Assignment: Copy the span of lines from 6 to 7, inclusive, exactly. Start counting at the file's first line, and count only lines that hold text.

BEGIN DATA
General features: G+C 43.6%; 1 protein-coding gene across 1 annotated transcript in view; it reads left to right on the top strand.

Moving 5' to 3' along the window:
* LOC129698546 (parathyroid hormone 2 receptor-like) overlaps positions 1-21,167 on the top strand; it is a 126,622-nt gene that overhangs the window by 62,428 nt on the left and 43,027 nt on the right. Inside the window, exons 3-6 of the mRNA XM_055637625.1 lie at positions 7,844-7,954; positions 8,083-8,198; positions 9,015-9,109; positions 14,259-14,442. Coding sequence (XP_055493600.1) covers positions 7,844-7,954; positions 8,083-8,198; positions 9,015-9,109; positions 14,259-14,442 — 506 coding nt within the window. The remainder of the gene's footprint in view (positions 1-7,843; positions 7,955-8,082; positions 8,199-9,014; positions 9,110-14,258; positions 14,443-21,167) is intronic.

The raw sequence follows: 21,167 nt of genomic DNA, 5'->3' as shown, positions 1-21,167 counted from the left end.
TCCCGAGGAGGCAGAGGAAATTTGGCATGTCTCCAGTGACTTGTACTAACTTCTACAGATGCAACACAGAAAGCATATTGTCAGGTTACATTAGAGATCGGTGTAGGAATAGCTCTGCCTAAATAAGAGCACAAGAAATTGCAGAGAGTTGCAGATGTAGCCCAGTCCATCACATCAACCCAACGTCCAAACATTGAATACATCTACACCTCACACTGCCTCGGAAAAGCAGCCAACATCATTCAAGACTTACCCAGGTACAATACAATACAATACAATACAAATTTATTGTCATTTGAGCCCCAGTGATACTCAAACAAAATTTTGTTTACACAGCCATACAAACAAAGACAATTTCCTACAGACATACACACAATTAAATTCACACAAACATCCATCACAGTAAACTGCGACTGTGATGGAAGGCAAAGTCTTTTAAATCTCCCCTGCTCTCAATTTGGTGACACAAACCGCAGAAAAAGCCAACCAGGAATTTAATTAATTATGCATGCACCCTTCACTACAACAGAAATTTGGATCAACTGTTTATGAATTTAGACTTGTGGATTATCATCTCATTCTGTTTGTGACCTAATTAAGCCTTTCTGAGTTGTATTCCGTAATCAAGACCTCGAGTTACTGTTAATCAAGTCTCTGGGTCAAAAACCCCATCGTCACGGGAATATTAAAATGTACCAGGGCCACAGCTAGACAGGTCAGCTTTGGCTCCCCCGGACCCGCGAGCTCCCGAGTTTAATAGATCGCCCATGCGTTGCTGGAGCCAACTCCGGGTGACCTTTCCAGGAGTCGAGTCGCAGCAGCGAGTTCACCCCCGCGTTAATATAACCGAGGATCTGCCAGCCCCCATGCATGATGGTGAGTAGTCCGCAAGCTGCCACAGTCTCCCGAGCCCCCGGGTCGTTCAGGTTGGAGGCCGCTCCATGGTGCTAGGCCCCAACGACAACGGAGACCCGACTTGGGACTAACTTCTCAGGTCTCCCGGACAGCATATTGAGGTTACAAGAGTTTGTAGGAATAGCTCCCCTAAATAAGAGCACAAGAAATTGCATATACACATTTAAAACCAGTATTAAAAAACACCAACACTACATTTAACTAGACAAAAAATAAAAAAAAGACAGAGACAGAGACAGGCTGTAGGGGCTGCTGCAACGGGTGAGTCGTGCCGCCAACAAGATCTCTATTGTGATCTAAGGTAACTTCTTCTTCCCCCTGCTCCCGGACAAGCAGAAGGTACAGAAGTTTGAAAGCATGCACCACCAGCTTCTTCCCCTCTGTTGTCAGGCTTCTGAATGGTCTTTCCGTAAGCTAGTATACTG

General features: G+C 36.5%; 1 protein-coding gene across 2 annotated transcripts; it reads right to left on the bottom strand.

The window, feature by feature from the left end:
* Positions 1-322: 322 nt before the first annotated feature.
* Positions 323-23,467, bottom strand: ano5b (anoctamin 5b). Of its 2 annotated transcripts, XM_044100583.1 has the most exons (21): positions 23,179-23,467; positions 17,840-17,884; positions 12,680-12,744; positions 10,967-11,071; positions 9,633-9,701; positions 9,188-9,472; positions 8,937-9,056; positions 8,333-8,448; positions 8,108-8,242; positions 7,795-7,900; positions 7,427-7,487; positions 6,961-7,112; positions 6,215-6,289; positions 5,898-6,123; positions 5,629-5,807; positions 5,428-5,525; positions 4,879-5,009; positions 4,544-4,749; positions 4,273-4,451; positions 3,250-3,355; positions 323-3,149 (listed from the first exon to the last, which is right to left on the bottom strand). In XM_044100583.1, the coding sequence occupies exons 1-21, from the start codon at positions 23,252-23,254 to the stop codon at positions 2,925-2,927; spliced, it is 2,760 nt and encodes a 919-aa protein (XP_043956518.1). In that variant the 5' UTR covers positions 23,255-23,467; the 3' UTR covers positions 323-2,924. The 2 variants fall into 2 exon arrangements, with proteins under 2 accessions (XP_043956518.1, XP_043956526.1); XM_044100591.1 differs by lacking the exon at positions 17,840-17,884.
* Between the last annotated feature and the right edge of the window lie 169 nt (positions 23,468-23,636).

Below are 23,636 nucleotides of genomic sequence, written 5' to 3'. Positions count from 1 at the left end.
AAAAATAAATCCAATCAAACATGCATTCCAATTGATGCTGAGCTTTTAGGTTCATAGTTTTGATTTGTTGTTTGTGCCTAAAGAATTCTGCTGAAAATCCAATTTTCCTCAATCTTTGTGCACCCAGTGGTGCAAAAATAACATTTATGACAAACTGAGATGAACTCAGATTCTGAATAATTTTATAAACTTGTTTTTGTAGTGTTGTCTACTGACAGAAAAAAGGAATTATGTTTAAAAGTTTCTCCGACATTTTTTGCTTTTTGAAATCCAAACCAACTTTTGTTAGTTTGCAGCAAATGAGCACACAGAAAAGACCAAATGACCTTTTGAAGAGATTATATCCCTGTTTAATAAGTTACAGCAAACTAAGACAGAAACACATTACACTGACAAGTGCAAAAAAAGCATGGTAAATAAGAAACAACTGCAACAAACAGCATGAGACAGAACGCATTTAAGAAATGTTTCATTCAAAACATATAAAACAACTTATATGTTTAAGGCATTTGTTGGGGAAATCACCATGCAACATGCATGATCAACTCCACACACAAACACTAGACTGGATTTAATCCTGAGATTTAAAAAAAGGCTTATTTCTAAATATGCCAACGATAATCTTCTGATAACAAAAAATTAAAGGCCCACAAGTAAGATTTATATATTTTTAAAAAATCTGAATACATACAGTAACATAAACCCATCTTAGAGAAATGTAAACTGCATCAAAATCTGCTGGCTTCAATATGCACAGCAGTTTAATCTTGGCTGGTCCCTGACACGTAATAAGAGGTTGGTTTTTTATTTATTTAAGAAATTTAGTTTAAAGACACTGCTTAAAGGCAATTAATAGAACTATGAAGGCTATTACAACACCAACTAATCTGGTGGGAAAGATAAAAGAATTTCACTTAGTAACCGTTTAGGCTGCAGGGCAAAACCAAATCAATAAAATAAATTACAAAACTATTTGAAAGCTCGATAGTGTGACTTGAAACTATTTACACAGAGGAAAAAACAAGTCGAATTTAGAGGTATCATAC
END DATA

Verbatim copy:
General features: G+C 36.5%; 1 protein-coding gene across 2 annotated transcripts; it reads right to left on the bottom strand.

The window, feature by feature from the left end: